Posted by: PapayaSF at December 16, 2005 2:34 PM

Not only does nothing cost more than it used to, it doesn't even cost what you just spent.

Posted by Orrin Judd at December 16, 2005 11:17 AM


My new 500+ lb. gas guzzling 4X4 pick'emup cost more than my first house. I'm just say'n....

Posted by: NC3 at December 16, 2005 2:35 PM

papayaSF. Are you sure about that? I wasn't basing it on the jokey pronunciation and I've heard it from more than one source.

Posted by: erp at December 16, 2005 6:12 PM

Here's what I think most folks overlook: WalMart allows so many other retailers to fly under the radar. Other big-box, or bigger-box stores -- Target, Kohls, Home Depot, Loewes, and the office supply kindred -- do not suffer the same attacks as WalMart. Yet all of them have an impact on the old Mom-and-Pop stores that used to sell those products.

It could be that at base WalMart's cardinal sin is that it sells to everyone, rich or poor. The others try to appeal to some niche. Target, for example, is WalMart for Yuppies. In a sense, WalMart is classless and is punished for it by those who hold their class identities dear.

Sorry to sound like a Marxist. I shop at all of them.

Posted by: Ed Bush at December 16, 2005 6:43 PM

Wal-Mart is America.

Posted by: Sandy P at December 16, 2005 6:59 PM


An even better example is IKEA. It's massive, drives Mom & Pop out of business, almost everything is made in China, and lots of it is crap. BUT! It's Swedish, so it's absolved from all blame.

I always say my ancestors left Sweden to get away from that kind of furniture. But IKEA's also the only place to get good Swedish food these days...

Posted by: Timothy at December 16, 2005 7:01 PM


IKEA has one saving grace. At its food court, it sells round flatbread. I used to go to IKEA just to buy it (and nothing else). It may well just sell much the same stuff as other places, but it has a real identity.

Wow! What a concept. A chain of Scandy food stores that sell flatbread, various kinds of herring, and really good salmon.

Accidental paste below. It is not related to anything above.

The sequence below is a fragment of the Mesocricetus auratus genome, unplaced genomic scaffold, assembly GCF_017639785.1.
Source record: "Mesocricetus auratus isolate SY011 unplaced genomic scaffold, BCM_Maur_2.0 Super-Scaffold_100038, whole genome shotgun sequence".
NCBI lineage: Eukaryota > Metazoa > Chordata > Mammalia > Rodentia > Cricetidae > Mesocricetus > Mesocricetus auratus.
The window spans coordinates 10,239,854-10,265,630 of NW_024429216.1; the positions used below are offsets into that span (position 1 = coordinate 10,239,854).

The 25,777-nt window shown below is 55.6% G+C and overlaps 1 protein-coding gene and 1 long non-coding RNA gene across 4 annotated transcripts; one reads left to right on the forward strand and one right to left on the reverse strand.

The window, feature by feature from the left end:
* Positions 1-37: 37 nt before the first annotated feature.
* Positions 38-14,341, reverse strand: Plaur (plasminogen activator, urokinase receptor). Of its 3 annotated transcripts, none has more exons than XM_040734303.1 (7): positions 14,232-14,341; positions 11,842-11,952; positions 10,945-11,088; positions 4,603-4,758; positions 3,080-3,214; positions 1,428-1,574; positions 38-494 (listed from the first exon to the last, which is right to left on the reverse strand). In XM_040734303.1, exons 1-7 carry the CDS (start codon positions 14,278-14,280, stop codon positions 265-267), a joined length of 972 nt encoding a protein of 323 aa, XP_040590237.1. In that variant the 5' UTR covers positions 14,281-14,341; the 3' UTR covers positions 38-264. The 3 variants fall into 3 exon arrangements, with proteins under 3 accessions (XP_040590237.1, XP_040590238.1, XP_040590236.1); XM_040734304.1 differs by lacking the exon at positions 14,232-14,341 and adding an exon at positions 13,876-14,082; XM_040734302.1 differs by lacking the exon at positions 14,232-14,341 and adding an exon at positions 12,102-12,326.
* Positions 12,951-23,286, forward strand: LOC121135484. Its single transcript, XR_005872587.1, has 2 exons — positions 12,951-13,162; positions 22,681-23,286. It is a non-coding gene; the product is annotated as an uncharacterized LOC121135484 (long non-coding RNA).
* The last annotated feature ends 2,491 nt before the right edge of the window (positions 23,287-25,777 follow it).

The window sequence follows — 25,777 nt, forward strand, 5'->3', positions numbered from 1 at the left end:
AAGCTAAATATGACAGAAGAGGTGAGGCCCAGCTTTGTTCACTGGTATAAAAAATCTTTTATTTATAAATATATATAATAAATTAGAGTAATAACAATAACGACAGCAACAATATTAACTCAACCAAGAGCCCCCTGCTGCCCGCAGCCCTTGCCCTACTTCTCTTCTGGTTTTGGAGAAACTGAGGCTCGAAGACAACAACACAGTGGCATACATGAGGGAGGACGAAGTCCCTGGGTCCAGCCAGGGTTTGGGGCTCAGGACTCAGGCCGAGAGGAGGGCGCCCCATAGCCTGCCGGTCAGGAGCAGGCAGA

Smorgesbord "R" Us. I suppose people like me, who love sardines (King Oscar, of course) and pickled herring are in the minority. Probably wouldn't work.

Pity. In the end it is not what you sell but how you make people feel about buying what you sell.

Posted by: Ed Bush at December 16, 2005 7:18 PM

Wal-Mart is red-state, Target is blue-state. The latter is owned by Dayton-Hudson, family of Senator Mark Dayton.

Posted by: Gideon at December 16, 2005 7:39 PM

Erp: Various rumors about Target are debunked here.

Posted by: PapayaSF at December 16, 2005 8:48 PM

I have now lived in three different areas with Target's, and the experience has aalways been the same: After a few trips, I quit going. I have yet to be in any other store with such long lines and so many unattended cash registers. Local newspaper columnists have even joked about it. Do they change? No.

Posted by: Dan at December 16, 2005 9:31 PM

PapayaSF -- thanks for the real skinny (does anyone use that phrase anymore?) on Target.

It doesn't matter much though because my shopping is just about completely online now. There's no reason to go to the mall. The one decent store, Burdines, is now Macy's and there isn't a movie we want to see at the adjacent Cinema.

We pick up groceries and sundries at the nearby supermarket, visit the local nursery for garden supplies and an occasional romp through Office or Home Depot complete our shopping sprees.

Posted by: erp at December 17, 2005 12:11 PM